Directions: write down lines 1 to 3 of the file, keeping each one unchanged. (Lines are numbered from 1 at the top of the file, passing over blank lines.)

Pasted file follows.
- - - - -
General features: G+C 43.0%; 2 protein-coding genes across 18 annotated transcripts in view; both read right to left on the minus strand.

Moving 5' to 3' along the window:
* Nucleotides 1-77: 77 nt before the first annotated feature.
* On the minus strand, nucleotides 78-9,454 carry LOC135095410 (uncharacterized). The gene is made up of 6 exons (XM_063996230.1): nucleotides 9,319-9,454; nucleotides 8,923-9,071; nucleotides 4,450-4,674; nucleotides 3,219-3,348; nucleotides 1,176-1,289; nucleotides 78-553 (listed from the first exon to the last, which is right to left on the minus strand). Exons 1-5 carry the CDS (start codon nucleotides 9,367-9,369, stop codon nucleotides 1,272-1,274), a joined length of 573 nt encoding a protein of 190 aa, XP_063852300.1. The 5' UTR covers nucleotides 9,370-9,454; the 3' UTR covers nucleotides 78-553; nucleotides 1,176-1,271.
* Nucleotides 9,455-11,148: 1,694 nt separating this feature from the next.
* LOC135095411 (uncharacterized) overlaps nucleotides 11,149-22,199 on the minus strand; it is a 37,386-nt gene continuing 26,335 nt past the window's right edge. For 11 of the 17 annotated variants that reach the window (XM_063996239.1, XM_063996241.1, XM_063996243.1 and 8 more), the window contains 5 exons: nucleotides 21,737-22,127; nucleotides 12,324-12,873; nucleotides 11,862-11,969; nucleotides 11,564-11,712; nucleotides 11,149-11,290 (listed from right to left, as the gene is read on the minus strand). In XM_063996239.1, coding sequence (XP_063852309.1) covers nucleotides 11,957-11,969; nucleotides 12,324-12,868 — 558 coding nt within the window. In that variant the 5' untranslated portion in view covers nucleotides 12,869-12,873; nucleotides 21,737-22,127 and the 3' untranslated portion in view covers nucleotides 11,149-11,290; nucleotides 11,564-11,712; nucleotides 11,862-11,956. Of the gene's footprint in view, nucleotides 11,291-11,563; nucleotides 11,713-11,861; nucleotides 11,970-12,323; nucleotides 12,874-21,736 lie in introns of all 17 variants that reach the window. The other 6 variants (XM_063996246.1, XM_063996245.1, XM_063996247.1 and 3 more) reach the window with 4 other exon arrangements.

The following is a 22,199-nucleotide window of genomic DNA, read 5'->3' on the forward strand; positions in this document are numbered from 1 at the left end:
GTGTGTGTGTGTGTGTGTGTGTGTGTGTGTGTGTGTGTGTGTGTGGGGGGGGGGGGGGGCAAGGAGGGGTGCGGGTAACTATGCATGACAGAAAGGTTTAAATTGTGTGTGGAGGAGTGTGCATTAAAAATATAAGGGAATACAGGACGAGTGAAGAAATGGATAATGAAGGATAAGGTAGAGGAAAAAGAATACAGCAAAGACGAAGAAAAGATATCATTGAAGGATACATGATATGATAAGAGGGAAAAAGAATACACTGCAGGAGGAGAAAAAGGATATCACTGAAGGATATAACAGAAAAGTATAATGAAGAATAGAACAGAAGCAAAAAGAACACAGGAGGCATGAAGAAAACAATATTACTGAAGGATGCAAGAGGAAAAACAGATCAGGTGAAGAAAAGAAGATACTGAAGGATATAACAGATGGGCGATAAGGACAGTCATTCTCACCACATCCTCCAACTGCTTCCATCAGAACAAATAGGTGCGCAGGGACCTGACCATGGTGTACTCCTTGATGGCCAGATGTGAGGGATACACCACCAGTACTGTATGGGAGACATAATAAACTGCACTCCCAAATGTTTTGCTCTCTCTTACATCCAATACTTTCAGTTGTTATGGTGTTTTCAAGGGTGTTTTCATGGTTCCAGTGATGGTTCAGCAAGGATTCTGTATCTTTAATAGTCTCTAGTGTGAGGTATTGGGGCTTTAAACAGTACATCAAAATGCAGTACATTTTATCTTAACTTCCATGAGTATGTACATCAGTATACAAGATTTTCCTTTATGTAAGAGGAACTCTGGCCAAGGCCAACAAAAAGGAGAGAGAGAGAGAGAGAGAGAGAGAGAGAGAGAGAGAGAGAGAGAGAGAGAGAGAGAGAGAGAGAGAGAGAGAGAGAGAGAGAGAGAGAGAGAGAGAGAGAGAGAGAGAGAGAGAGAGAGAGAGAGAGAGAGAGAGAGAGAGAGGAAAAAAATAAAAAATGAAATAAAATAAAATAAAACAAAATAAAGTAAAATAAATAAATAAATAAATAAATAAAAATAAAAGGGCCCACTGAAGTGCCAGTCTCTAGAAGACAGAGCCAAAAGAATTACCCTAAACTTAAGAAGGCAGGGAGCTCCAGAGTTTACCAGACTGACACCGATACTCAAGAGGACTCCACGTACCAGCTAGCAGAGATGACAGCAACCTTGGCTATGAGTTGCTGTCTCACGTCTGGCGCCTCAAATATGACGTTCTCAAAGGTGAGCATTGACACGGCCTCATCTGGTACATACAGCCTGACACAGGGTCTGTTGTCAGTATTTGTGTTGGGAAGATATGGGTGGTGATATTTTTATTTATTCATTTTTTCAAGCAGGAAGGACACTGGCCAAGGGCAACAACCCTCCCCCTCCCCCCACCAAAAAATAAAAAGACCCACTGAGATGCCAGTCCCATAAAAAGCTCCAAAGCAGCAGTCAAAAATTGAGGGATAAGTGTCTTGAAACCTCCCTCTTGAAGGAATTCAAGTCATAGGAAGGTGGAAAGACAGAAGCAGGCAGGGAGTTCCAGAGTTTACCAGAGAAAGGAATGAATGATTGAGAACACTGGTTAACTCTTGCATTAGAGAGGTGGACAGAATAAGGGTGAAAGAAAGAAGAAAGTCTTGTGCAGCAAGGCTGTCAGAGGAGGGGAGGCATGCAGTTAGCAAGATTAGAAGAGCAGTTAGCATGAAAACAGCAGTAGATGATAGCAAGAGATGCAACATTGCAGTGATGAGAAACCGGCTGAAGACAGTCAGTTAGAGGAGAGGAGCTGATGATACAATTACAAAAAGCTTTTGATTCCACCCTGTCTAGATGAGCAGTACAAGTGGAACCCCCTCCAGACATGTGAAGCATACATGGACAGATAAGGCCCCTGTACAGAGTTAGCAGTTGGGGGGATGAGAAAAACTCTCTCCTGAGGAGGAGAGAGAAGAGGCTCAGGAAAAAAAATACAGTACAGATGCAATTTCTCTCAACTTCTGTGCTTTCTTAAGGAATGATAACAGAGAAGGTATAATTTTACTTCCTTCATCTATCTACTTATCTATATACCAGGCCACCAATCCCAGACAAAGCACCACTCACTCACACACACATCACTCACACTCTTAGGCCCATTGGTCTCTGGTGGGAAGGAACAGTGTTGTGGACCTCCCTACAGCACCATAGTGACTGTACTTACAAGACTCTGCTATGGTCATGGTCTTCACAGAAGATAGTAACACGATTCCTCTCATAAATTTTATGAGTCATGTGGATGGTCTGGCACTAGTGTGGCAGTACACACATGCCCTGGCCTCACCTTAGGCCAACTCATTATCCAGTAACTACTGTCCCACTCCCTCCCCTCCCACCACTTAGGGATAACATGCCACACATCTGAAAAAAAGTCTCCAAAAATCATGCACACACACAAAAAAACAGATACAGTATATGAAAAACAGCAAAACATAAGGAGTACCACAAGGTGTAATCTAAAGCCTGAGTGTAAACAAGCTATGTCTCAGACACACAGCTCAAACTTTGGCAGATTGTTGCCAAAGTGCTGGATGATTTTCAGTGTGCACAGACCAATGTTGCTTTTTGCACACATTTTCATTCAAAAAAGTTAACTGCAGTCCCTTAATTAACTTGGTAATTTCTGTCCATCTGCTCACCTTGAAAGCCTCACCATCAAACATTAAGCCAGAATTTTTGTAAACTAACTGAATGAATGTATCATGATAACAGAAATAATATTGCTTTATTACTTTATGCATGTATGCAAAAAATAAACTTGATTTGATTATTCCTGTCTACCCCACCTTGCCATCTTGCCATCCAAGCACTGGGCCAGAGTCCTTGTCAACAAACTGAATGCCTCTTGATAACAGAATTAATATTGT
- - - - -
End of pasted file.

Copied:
General features: G+C 43.0%; 2 protein-coding genes across 18 annotated transcripts in view; both read right to left on the minus strand.

Moving 5' to 3' along the window:
* Nucleotides 1-77: 77 nt before the first annotated feature.